The “golden boy”, who’s now 56, bounces back from his last two action flick disasters (AMERICAN MADE was a character “dramedy”, while THE MUMMY and the second Jack Reacher debacles stopped two franchises dead in their tracks), much as Ethan seems to bounces off any surface with the slightest of injuries (a limp that lasts seconds till he’s back to full flexibility). His ability to “sell” a stunt or “action gag” is still a marvel, but Cruise is no mere “mint” action figure toy. We get to see a bit more of what makes Hunt “tick”. Yes, he’s a confident, always charging (primo Cruise running meme material here) dynamo, but there’s an inner conflict. He doesn’t want to harm an innocent, or “civilian”, no matter the stakes . He’s paying a big price here for his humanity. His “missions” have cost him a new romance (with Ilsa or even the sultry Widow) and his former wife. Plus there’s the continued frustration of having his loyalties doubted via a really elaborate “frame”. Cruise shows us Hunt’s physicality and conflicted soul, which gives all the shooting, jumping, dangling, and punching an extra “oomph”. As for his teammates, Rhames also shows his warmer side, being more than just “the man in the van”. Unfortunately the gifted Pegg has less opportunity to showcase his comedic gifts in this outing, but he gets in on the stunts a bit more. Ferguson still generates some sparks with Cruise, as his female counterpart whose motives always seem questionable. She’s out for herself, despite the helping hand she offers. Baldwin’s an endearing “hard case”, who goes from strict taskmaster to supportive father-like mentor. Harris is pure dead-eyed evil, his words spitting from his beard like a snake’s venom-tipped tongue. Bassett is “cold as ice’ as the smooth, demanding rival. The great surprise here is Cavill, the man from Krypton who’s truly playing against type as the arrogant, back-stabbing (literally) ruthless Walker, almost the “anti-Ethan”. With his glaring eyes and thick mustache (no CGI there), he’s the bullying jock as ultimate blunt force weapon. Even though he’s on “our side”, he’s just as dangerous as any of the thugs and assassins.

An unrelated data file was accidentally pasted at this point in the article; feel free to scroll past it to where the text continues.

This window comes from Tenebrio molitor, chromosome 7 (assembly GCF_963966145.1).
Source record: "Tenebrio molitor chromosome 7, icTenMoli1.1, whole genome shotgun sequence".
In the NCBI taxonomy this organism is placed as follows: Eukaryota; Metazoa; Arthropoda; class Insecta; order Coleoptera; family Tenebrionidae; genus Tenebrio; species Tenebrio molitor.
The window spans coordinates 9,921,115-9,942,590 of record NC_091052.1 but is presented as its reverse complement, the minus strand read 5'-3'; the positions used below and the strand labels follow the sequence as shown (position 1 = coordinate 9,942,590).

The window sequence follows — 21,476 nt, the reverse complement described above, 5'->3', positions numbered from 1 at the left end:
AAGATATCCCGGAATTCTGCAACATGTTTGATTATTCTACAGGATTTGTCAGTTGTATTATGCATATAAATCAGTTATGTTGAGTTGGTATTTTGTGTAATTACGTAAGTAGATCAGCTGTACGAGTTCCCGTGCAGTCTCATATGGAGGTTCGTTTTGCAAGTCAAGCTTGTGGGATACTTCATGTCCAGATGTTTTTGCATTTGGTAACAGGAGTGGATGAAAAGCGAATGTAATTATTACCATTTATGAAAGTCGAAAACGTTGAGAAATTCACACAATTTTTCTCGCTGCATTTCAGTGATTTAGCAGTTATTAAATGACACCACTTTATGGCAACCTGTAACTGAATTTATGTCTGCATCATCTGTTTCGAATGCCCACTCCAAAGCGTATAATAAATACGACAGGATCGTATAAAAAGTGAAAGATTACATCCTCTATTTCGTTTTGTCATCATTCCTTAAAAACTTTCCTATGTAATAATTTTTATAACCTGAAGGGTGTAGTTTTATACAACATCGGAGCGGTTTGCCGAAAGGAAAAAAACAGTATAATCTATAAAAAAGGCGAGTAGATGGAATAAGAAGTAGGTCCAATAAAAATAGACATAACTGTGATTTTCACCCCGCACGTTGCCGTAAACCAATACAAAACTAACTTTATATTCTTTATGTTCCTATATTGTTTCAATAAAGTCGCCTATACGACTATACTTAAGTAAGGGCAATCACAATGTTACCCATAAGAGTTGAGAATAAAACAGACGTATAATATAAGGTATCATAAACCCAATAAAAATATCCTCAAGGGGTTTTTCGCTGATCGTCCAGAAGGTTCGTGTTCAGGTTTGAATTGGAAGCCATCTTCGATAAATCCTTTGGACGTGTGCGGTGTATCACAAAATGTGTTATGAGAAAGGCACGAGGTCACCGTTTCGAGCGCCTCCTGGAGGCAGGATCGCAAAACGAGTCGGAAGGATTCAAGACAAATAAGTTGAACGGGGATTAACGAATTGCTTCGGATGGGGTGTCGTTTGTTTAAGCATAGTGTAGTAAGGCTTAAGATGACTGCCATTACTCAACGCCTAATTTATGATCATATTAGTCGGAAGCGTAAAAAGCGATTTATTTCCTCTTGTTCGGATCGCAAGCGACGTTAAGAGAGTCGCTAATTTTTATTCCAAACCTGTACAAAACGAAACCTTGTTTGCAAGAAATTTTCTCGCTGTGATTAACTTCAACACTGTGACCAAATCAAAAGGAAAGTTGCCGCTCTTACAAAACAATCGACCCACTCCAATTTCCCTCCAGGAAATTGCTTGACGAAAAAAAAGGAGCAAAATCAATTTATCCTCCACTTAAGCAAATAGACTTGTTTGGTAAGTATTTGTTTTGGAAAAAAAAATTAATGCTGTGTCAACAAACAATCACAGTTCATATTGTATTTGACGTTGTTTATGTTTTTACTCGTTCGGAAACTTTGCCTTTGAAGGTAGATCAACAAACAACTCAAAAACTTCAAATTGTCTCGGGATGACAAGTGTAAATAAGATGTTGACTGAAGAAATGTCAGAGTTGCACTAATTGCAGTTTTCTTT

Writer/director Christopher McQuarrie is another returning IMF vet having helmed the last installment (he’s the first director of two MI flicks). He keeps things moving at a brisk pace, improving on his work in ROGUE NATION (though the series best remains MISSION IMPOSSIBLE: GHOST PROTOCOL from INCREDIBLES 2’s Brad Bird), making sure the time between action set pieces is brief. This is one film that requires you to get your snacks (and do your bathroom business) before it begins, so as to not take a chance on missing some incredible stunt work. As for the script, it doesn’t feel as though the plot was shoe-horned into said stunt scenes, rather it has a more natural flow. But, as with many entries in this franchise, there are a few too many double, triple and quadruple crosses, stretching plausibility for the team to predict and prepare for any outcome (one character actually says something close to “Why must it always be so difficult?”). And as said earlier, we just have to believe that Cruise and company have endless stamina and Wolverine-like healing abilities (if the FAST AND THE FURIOUS series can ignore the laws of gravity, then…). After all, audiences return again and again to see what crazy bits of derring-do will try and top previous installments. McQuarrie and crew promise thrills and they certainly deliver, along with gorgeous exotic locations and impeccably tailored heroes and villains. Right now, the biggest “bang for your buck”, action-wise is the sixth, but far from final dangerous assignment, MISSION IMPOSSIBLE: FALLOUT. Somewhere the spirits of those first film action stars, Fairbanks, Keaton, and Lloyd must be pleased to see that the “thrill’ spectacles live on.
4 Out of 5 Stars